Children can start at a young age to understand money and to progress toward learning how to plan for earning, spending and saving money. The Jump-start Coalition for Personal Finance Literacy recommends National Standards for school-aged children by grade level. Children can learn simple accounting--like simply tracking their spending--and progress to more advanced accounting activities like budgeting and record keeping. Accounting activities are often part of the school curriculum but can also be reinforced at home.
Teach Children About Money
Accounting centers around money. Teach younger children how to recognize coins and bills with flash cards, toy money or real money. Progress with money knowledge and easy accounting with the concepts of earning and spending. Play money games like Monopoly or The Game of Life. Turn an area of the house or a classroom into a store with merchandise, a cash register and calculators for playtime with a purpose. As children advance in their understanding of money, have them keep simple records of earnings, expenses and profits.
Video of the Day
Teach Children to Budget
A budget is an important part of accounting. Show children a made-up budget if you are teaching a class, or show your own child the family budget. Compare salaries to monthly bills. Help children write up a budget of their own. Include income and expected expenditures, as well as savings goals. Continue the activity by having children keep a record of their income and expenditures each day for one week or longer. Explain that tracking where money comes from and where it goes is an accounting procedure that all businesses must do and is a common way for adults to keep track of family finances as well.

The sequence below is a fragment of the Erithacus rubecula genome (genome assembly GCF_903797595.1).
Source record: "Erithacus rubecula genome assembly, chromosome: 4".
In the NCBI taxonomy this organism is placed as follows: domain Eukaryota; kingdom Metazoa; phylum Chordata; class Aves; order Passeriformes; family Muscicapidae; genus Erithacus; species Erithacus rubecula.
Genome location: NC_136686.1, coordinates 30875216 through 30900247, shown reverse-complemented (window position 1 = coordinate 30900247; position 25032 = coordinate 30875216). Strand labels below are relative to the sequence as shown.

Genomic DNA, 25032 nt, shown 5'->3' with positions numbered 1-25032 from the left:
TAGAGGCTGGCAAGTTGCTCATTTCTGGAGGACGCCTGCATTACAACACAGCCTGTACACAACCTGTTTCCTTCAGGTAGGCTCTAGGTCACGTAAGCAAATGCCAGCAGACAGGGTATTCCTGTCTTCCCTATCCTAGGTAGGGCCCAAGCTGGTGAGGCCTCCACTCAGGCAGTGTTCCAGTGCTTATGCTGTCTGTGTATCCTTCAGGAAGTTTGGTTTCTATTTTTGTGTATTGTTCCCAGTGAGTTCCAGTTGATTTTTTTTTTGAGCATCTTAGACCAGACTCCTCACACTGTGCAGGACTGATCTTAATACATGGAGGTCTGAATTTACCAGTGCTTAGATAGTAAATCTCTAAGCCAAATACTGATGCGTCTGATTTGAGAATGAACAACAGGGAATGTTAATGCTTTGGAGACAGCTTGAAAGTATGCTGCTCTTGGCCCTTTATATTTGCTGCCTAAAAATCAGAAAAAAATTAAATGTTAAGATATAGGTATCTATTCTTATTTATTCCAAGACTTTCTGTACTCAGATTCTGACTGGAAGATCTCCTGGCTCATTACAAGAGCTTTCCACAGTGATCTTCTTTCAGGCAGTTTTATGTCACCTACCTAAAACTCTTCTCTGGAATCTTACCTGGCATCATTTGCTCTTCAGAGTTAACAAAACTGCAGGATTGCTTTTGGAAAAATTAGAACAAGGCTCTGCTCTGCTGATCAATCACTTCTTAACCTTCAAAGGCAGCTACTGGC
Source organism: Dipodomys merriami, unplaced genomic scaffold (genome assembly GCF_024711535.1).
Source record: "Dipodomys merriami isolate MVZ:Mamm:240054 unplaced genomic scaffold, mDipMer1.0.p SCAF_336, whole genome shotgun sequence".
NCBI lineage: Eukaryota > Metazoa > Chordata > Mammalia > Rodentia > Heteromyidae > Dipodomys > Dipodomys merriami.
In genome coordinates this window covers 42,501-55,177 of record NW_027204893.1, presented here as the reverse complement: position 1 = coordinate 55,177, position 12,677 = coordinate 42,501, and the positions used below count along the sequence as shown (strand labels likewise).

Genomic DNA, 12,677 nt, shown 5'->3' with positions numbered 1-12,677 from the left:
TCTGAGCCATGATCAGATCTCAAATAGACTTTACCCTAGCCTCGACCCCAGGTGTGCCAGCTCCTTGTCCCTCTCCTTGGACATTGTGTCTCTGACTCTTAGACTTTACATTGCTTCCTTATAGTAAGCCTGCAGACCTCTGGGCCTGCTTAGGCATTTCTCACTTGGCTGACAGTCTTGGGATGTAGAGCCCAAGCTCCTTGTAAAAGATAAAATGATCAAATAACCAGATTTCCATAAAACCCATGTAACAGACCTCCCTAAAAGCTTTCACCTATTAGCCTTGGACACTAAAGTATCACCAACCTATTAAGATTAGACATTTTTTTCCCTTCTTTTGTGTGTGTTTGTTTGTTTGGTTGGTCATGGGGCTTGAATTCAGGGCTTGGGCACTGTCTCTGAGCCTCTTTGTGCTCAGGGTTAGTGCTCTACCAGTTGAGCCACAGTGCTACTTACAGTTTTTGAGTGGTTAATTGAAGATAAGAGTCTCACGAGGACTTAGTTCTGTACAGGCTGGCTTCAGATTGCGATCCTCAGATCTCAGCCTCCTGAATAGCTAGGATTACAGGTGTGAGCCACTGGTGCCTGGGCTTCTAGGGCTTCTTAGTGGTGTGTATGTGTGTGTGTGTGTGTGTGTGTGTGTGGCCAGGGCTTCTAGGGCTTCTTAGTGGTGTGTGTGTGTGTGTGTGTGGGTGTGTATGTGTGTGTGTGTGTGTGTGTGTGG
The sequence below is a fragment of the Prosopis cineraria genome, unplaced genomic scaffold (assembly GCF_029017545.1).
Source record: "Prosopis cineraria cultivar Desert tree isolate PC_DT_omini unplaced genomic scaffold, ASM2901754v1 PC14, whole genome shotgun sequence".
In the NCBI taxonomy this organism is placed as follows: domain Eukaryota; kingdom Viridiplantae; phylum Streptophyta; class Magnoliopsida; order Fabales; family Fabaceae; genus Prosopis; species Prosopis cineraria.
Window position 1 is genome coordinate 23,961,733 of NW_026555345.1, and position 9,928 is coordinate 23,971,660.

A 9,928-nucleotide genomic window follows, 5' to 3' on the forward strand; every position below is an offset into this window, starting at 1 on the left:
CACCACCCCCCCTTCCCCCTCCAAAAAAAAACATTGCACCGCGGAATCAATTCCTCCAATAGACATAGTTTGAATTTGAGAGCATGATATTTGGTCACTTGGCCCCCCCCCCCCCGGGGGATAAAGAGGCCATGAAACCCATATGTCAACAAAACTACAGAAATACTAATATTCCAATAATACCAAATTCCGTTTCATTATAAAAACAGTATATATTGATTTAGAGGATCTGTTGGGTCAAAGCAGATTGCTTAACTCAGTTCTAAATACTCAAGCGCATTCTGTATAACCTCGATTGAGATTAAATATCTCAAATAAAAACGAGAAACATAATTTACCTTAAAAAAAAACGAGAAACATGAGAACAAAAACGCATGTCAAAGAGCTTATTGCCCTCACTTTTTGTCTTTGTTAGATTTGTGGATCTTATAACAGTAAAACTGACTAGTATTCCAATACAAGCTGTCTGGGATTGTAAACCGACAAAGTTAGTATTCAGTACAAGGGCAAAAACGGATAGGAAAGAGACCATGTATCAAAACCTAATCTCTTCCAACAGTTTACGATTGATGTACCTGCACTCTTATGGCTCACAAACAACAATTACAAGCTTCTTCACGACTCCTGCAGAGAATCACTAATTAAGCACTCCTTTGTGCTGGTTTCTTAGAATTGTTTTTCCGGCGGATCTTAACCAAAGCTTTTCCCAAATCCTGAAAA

Teach Children About Checking Accounts
Check writing is a frequent activity for businesses and families alike. Therefore, any business or individual with a checking account must also learn the accounting techniques and record keeping involved with a checking account. They also need to understand reconciling the checkbook with the bank statement each month. Start with teaching children how to write a check. Print some pretend checks (see the Resources section) or design your own. Copy some generic deposit slips without account numbers that are available at your local bank. Also, obtain a monthly bank statement sample and a check register from a bank or make up your own. Have the children practice using all the documents.
Teach Children About Debit and Credit
Help children learn about business debit and credit accounting. Give each child a copy of a page with a T shape taking up most of the page. Write above the left side of the bar, "DEBIT--Money In" and above the right side of the bar, "CREDIT--Money Out." Explain that a debit is adding money to the business, and credit is taking money out. Create some scenarios where the class earns money, which would be a debit to the classroom business, and some situations where the class would have to pay money for something to create a credit. Have them record the amounts in the correct column and add the columns to determine how much money was taken in and how much was paid out.